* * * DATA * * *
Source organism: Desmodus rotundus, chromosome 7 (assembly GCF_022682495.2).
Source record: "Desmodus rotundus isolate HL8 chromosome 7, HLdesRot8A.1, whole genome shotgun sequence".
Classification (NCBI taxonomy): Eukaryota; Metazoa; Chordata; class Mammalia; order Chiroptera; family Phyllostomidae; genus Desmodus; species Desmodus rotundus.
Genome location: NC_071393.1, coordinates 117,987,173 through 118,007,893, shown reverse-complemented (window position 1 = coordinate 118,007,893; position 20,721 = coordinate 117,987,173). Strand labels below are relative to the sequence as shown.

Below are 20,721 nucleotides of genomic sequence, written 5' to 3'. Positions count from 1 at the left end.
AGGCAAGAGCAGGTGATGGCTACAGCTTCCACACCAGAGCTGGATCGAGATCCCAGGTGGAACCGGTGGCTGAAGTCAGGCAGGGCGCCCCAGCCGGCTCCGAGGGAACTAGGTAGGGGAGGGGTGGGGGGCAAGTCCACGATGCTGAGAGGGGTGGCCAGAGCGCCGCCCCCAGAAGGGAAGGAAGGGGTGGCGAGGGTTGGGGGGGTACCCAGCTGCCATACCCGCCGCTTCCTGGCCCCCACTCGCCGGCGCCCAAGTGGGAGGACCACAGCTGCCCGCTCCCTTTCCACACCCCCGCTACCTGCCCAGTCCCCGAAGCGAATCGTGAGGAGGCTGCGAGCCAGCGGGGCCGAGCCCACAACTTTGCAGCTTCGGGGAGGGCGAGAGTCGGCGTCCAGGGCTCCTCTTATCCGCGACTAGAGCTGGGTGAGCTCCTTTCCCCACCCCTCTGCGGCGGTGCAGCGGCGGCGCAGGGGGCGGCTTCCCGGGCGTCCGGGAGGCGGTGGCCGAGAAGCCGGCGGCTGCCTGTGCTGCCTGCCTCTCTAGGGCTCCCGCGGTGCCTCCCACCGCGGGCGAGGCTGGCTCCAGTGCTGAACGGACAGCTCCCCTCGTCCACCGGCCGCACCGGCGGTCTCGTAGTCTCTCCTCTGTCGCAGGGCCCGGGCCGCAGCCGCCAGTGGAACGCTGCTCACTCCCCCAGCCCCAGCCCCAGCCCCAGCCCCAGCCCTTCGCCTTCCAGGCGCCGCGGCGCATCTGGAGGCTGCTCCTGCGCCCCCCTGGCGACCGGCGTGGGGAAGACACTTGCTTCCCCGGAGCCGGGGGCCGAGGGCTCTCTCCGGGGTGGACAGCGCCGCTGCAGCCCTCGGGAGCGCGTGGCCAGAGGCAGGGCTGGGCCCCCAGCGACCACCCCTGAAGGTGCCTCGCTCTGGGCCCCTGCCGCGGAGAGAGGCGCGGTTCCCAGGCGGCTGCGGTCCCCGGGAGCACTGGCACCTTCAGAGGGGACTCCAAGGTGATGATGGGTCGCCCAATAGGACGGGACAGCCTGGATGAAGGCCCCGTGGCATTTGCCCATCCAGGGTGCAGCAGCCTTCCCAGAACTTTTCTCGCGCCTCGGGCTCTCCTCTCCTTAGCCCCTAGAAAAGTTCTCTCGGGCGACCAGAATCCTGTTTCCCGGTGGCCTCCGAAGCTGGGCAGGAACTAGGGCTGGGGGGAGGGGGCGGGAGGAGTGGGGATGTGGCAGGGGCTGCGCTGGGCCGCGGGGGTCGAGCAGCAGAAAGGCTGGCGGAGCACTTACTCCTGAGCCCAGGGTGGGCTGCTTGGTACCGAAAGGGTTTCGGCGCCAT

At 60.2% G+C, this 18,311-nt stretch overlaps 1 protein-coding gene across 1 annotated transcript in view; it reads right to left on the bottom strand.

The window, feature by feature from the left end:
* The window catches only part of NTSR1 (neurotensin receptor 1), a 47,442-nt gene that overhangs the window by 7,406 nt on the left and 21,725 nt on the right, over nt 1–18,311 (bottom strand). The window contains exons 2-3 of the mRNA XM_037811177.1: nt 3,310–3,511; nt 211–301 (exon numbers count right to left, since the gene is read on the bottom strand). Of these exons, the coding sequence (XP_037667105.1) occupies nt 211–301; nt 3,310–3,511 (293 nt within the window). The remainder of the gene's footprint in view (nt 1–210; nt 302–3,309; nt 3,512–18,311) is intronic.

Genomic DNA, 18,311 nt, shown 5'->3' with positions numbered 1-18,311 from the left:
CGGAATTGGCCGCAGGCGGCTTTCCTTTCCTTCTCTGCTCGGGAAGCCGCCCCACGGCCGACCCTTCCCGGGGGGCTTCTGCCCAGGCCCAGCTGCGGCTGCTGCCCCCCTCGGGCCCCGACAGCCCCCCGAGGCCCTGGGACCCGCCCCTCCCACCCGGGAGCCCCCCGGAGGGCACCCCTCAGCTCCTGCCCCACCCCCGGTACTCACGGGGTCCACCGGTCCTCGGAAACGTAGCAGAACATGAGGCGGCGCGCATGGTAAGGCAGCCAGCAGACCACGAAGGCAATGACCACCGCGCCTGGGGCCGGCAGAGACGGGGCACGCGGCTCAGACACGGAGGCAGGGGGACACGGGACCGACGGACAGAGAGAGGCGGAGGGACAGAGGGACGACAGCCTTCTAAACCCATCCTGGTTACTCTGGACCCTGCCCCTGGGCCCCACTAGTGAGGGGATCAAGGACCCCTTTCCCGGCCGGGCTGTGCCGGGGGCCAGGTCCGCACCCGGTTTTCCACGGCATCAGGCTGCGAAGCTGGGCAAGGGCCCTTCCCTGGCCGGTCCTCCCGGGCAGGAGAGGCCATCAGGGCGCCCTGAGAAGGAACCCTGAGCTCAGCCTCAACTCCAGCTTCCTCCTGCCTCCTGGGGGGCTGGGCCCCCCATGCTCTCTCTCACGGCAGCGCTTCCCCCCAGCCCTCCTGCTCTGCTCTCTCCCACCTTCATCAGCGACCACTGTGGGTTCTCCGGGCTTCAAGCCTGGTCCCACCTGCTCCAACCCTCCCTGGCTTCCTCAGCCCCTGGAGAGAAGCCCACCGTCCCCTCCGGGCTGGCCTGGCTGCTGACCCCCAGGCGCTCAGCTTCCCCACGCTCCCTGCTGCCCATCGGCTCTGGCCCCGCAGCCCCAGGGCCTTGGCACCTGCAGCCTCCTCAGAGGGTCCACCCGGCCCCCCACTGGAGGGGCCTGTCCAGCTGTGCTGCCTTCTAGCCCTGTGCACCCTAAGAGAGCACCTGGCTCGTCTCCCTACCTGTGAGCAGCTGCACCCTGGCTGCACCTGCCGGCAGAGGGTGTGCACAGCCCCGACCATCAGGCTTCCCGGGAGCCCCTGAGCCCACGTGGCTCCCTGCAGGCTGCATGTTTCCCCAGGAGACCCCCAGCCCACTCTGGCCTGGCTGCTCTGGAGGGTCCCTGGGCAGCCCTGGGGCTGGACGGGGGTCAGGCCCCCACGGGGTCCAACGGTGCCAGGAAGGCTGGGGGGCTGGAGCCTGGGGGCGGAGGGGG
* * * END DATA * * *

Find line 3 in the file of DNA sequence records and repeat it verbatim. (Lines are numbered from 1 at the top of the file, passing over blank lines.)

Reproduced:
Classification (NCBI taxonomy): Eukaryota; Metazoa; Chordata; class Mammalia; order Chiroptera; family Phyllostomidae; genus Desmodus; species Desmodus rotundus.